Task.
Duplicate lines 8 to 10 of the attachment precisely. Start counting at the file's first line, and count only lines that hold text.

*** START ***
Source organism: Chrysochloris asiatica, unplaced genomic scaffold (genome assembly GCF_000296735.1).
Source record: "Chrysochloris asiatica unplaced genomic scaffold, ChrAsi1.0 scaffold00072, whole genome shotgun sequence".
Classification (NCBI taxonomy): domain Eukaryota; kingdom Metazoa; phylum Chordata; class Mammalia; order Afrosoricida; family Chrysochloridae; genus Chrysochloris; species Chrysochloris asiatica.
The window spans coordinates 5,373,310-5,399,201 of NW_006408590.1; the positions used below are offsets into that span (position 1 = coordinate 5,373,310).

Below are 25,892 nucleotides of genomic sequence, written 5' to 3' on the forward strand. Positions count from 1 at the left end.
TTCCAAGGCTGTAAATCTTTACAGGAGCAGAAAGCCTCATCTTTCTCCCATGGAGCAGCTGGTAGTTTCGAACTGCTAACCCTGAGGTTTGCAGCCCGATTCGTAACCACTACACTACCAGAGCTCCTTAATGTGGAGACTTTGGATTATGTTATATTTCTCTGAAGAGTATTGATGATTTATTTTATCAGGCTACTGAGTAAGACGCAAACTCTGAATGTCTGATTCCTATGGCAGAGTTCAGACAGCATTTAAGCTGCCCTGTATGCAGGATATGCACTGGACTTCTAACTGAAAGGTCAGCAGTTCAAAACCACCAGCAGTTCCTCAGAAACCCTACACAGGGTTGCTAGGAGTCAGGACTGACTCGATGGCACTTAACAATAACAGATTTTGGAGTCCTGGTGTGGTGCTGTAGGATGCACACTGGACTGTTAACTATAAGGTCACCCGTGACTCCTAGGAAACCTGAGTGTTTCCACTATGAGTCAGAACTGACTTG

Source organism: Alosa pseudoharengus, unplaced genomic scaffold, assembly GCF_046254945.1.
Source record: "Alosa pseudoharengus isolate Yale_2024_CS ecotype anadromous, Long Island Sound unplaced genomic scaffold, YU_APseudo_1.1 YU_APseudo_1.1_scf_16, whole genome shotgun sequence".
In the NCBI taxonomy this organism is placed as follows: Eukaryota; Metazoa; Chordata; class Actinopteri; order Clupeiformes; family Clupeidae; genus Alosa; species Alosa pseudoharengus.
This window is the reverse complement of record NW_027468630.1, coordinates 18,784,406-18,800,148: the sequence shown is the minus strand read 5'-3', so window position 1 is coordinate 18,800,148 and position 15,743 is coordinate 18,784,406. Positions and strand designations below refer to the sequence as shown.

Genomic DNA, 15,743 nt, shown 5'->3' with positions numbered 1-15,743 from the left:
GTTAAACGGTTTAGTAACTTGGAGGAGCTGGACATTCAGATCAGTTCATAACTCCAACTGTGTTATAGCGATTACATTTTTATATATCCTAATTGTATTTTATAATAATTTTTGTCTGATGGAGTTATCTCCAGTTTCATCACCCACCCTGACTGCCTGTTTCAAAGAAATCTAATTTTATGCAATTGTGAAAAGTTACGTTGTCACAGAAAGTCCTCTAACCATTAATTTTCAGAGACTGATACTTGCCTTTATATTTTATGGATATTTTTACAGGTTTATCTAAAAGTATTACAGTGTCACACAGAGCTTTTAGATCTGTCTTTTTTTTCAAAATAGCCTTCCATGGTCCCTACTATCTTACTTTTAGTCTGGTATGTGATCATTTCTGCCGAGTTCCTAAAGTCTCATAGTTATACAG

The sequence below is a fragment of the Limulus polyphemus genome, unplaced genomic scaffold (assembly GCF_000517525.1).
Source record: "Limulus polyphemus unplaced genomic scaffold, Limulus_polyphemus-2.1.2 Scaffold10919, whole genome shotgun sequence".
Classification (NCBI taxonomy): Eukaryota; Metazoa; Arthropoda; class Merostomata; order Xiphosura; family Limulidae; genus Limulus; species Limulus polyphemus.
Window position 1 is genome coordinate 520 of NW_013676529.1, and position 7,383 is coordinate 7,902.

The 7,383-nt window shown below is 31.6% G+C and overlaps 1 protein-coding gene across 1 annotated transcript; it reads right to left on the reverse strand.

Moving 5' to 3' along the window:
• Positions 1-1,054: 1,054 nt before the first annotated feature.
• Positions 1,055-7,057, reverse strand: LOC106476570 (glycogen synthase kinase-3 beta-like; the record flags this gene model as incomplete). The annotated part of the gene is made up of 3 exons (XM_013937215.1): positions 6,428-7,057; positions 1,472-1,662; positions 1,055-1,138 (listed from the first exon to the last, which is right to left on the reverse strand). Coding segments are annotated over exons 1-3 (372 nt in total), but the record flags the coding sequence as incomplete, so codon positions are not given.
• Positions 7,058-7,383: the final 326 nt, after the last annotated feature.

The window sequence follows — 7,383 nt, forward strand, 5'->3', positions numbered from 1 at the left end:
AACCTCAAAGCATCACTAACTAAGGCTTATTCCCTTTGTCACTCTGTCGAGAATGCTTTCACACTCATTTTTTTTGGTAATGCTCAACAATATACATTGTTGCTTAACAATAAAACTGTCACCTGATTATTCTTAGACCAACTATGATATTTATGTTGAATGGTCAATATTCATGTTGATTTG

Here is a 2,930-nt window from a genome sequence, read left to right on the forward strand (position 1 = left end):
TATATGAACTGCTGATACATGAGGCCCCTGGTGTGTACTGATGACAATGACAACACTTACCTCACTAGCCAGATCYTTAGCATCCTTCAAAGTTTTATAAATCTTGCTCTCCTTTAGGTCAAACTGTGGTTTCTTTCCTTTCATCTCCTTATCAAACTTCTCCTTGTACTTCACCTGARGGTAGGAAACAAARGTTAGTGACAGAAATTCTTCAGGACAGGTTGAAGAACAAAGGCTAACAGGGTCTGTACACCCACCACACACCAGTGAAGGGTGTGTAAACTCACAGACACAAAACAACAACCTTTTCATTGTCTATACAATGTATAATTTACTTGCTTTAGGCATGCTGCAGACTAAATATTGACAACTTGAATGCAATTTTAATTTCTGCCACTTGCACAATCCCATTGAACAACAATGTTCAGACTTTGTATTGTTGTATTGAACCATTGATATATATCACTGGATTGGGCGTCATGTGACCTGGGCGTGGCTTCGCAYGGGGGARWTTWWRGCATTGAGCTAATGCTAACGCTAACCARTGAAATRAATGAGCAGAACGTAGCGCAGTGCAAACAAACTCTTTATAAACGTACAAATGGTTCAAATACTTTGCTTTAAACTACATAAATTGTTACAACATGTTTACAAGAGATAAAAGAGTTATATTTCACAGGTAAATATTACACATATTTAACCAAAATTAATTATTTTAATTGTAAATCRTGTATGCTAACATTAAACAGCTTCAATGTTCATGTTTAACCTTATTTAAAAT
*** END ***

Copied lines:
Source record: "Alosa pseudoharengus isolate Yale_2024_CS ecotype anadromous, Long Island Sound unplaced genomic scaffold, YU_APseudo_1.1 YU_APseudo_1.1_scf_16, whole genome shotgun sequence".
In the NCBI taxonomy this organism is placed as follows: Eukaryota; Metazoa; Chordata; class Actinopteri; order Clupeiformes; family Clupeidae; genus Alosa; species Alosa pseudoharengus.
This window is the reverse complement of record NW_027468630.1, coordinates 18,784,406-18,800,148: the sequence shown is the minus strand read 5'-3', so window position 1 is coordinate 18,800,148 and position 15,743 is coordinate 18,784,406. Positions and strand designations below refer to the sequence as shown.